Annihilation, Archive, Autobiography: Networks of Testimony in German-Occupied Europe

The Initiative in Holocaust, Genocide, and Memory Studies is pleased to announce the conference: “Annihilation, Archive, Autobiography: Networks of Testimony in German-Occupied Europe.” The conference will begin on Thursday, March 10, 2011 at 7:30 pm at the Levis Faculty Center with a keynote lecture by leading Holocaust scholar Samuel Kassow and will continue all day Friday, March 11 with pre-circulated papers by a small, international group of scholars. The schedule is below.

A Working Conference Organized by Peter Fritzsche, Brett Kaplan, Harriet Murav, and Michael Rothberg for the Initiative in Holocaust, Genocide, and Memory Studies at the University of Illinois

This working conference, which will take place March 10-11, 2011, will investigate in comparative fashion the task of archiving Jewish life in eastern Europe. The sustained effort to retrieve the history of Jewish communities in eastern Europe marked the twentieth century, but the disaster of World War II at once imperiled, made more necessary, and led to the reconceptualization of archival and autobiographical endeavors. The workshop's ambit will include the wartime assembly of archives and the documentation of autobiography across Europe among Jews and non-Jews, but the focus will be on Jews in eastern Europe.  The workshop is particularly interested in the investigation of how documentation was conceptualized and theorized and how the war transformed notions of the archive, autobiography, and testimony.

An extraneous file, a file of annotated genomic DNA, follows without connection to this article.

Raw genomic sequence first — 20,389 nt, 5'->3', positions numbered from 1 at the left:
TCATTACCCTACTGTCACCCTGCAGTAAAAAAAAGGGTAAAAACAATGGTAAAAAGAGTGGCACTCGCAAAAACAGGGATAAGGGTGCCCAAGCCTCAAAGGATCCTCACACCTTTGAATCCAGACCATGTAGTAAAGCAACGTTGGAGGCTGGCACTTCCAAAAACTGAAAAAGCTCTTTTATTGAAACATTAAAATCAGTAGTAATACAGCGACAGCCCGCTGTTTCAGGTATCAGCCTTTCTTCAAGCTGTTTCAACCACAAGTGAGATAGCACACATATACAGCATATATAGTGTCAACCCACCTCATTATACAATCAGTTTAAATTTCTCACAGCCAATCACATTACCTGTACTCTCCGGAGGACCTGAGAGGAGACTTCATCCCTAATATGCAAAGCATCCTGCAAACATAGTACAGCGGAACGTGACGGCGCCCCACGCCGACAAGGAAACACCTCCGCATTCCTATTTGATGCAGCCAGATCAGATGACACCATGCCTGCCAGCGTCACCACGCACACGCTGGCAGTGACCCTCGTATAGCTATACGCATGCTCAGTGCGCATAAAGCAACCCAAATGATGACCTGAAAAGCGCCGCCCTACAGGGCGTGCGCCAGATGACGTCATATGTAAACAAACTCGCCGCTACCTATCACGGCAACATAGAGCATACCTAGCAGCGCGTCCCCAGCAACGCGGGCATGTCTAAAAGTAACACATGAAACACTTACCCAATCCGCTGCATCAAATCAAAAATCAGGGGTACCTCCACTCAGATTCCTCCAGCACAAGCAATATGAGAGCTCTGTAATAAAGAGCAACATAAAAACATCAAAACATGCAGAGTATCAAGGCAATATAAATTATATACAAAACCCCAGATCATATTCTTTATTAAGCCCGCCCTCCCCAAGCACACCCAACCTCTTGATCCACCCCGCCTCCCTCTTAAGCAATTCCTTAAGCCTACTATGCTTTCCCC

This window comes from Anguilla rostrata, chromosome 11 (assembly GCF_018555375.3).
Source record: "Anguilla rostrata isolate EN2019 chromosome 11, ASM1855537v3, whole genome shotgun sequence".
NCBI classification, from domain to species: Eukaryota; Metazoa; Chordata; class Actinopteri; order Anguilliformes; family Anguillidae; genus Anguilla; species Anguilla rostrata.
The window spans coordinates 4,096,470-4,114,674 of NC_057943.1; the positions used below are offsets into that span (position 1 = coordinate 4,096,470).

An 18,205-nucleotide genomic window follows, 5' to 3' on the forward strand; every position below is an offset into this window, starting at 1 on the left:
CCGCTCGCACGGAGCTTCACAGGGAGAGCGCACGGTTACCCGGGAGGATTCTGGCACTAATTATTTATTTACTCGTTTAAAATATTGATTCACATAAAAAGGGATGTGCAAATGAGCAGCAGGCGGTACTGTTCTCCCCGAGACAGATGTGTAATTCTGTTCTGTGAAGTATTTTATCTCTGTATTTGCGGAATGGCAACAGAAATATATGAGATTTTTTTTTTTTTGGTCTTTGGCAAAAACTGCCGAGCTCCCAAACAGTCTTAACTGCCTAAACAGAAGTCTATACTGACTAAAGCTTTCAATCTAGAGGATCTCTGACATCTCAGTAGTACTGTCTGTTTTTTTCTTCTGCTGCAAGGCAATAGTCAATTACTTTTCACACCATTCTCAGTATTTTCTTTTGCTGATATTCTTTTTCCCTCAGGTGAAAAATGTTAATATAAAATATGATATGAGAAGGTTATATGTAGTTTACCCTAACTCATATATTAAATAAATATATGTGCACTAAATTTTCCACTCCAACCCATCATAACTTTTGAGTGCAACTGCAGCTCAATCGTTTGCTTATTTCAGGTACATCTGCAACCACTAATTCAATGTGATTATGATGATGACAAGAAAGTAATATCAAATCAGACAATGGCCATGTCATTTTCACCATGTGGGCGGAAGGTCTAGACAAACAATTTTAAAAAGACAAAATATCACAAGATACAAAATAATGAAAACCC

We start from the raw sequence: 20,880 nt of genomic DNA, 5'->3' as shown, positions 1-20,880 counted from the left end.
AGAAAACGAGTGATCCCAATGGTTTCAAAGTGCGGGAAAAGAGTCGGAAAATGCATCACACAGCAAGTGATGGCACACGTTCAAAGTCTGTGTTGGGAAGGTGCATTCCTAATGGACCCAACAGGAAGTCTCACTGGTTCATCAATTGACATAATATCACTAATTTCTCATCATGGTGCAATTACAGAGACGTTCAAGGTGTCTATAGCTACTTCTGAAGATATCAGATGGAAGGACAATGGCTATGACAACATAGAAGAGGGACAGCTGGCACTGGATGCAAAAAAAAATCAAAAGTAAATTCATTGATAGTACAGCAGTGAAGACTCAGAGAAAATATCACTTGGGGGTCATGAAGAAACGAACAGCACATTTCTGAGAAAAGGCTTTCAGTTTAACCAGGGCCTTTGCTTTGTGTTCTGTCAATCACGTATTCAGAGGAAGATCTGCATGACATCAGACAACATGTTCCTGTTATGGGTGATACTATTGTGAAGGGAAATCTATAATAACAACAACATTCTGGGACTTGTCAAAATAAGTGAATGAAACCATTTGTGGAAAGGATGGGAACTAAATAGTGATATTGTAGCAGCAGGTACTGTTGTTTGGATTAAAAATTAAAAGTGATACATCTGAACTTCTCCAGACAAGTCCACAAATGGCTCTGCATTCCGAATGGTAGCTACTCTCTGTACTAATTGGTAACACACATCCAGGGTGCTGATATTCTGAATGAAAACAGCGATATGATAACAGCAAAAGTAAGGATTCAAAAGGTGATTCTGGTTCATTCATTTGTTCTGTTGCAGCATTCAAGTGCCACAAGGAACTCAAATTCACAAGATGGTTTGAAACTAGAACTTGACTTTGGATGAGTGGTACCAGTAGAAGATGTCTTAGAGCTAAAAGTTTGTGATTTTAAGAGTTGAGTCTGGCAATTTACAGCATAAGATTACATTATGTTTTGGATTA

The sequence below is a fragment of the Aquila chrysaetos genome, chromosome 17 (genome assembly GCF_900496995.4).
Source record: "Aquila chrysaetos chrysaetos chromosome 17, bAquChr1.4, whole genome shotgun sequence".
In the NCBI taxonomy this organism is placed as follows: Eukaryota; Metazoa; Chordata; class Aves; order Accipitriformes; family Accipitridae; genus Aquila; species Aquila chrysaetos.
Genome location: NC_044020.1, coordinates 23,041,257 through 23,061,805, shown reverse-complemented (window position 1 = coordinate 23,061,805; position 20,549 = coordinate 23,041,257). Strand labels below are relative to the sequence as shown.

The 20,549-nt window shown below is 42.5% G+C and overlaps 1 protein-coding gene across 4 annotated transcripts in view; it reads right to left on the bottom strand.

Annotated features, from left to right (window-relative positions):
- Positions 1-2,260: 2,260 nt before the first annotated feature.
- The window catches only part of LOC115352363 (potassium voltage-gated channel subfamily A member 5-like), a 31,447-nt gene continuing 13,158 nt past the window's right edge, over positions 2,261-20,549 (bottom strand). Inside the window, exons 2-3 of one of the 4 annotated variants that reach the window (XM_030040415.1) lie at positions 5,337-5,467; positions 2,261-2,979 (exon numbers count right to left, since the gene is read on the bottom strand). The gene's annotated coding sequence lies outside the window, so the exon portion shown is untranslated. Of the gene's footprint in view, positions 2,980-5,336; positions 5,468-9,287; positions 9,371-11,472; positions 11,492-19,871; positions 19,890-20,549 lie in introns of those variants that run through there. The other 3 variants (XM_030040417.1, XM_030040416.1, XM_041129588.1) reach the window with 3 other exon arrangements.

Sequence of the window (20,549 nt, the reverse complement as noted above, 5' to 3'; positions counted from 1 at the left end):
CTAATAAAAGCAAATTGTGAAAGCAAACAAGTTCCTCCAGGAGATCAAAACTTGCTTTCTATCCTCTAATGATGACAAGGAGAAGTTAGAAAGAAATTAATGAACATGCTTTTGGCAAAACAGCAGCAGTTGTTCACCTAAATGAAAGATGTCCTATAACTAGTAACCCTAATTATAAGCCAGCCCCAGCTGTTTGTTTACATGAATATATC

Schedule and Participants

Thursday, March 10: Levis Faculty Center, Music Room

7:30 pm: Keynote Lecture by Samuel Kassow, History, Trinity College, "Documenting Disaster: The Lessons of the Ringelblum Archive."

Introduction by Peter Fritzsche, History

Friday, March 11: Location TBA

9:15 am: Welcome, Michael Rothberg, HGMS, University of Illinois

Panel 1

9:30-11:00 am

Dirk Rupnow, University of Innsbruck, Austria: “Annihilation – Collection – Preservation: The Nazi Archive of Jewish History and Culture and its effect on Postwar Memory”

Harriet Murav, Slavic/Comp Lit/German, University of Illinois, “From Testimony to Narrative Fiction: Vasilii Grossman

Respondent: Brett Ashley Kaplan, Comparative Literature, University of Illinois

Panel 2

11:15 am -12:45 pm

Rachel Brenner, Jewish Studies/Hebrew, University of Wisconsin-Madison, “Ideological Formations of Witnessing The Holocaust in Wartime Diaries of Jarosław Iwaszkiewicz and Maria Dąbrowska”

Peter Fritzsche, History, University of Illinois, “Klemperer’s Kitsch: Narrative and its Insufficiency in (an Imagined) Postwar Germany”

Respondent: Marcus Moseley, Jewish Studies, Northwestern University

12:45 -2:00 pm: Lunch for participants

Panel 3

2:00-3:30 pm

Elana Jakel, History, University of Illinois, “Composing a Soviet Yiddish Archive:

The Cabinet of Jewish Culture and the Holocaust in Ukraine, 1944-1949”

Amy Simon, History, Indiana University, “’I Shall Record It All’: Yiddish Diarists Document the Holocaust”

Respondent: Matti Bunzl, Jewish Studies/Anthropology, University of Illinois

Panel 4

3:45-5:15 pm

Arkadi Zeltser, Historian, Yad Vashem (Jerusalem), “The Holocaust in the USSR: Interpretation of Events and Specific Problems of Sources”

Marek Sroka, Library, University of Illinois, “Archiving and Identifying Prewar and Wartime Jewish Photographs in Polish Digital Archives and Research Centers”

Respondent: Samuel Kassow, Trinity College

5:15-5:45: Closing Conversation with All Participants

The workshop has been co-sponsored by the Program in Jewish Culture and Society, the School for Literatures, Cultures, and Linguistics, the Program in Comparative and World Literature, the Department of Slavic Studies, and the Department of Germanic Languages and Literatures.